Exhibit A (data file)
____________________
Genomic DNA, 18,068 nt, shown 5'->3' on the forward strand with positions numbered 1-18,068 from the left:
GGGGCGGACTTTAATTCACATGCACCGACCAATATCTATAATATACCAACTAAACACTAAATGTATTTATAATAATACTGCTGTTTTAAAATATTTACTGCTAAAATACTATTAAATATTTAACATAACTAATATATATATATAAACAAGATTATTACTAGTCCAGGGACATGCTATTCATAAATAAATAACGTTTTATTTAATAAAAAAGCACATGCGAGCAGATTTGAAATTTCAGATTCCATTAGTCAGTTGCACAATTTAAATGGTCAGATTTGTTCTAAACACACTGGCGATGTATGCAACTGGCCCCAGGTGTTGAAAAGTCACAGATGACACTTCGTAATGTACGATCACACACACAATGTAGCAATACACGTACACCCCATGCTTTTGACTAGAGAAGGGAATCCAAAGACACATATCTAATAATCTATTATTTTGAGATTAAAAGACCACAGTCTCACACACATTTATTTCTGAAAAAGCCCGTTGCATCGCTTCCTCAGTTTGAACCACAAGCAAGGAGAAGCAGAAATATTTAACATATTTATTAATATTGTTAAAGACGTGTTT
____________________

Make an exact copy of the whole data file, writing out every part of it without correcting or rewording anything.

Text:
Genomic DNA, 18,068 nt, shown 5'->3' on the forward strand with positions numbered 1-18,068 from the left:
GGGGCGGACTTTAATTCACATGCACCGACCAATATCTATAATATACCAACTAAACACTAAATGTATTTATAATAATACTGCTGTTTTAAAATATTTACTGCTAAAATACTATTAAATATTTAACATAACTAATATATATATATAAACAAGATTATTACTAGTCCAGGGACATGCTATTCATAAATAAATAACGTTTTATTTAATAAAAAAGCACATGCGAGCAGATTTGAAATTTCAGATTCCATTAGTCAGTTGCACAATTTAAATGGTCAGATTTGTTCTAAACACACTGGCGATGTATGCAACTGGCCCCAGGTGTTGAAAAGTCACAGATGACACTTCGTAATGTACGATCACACACACAATGTAGCAATACACGTACACCCCATGCTTTTGACTAGAGAAGGGAATCCAAAGACACATATCTAATAATCTATTATTTTGAGATTAAAAGACCACAGTCTCACACACATTTATTTCTGAAAAAGCCCGTTGCATCGCTTCCTCAGTTTGAACCACAAGCAAGGAGAAGCAGAAATATTTAACATATTTATTAATATTGTTAAAGACGTGTTT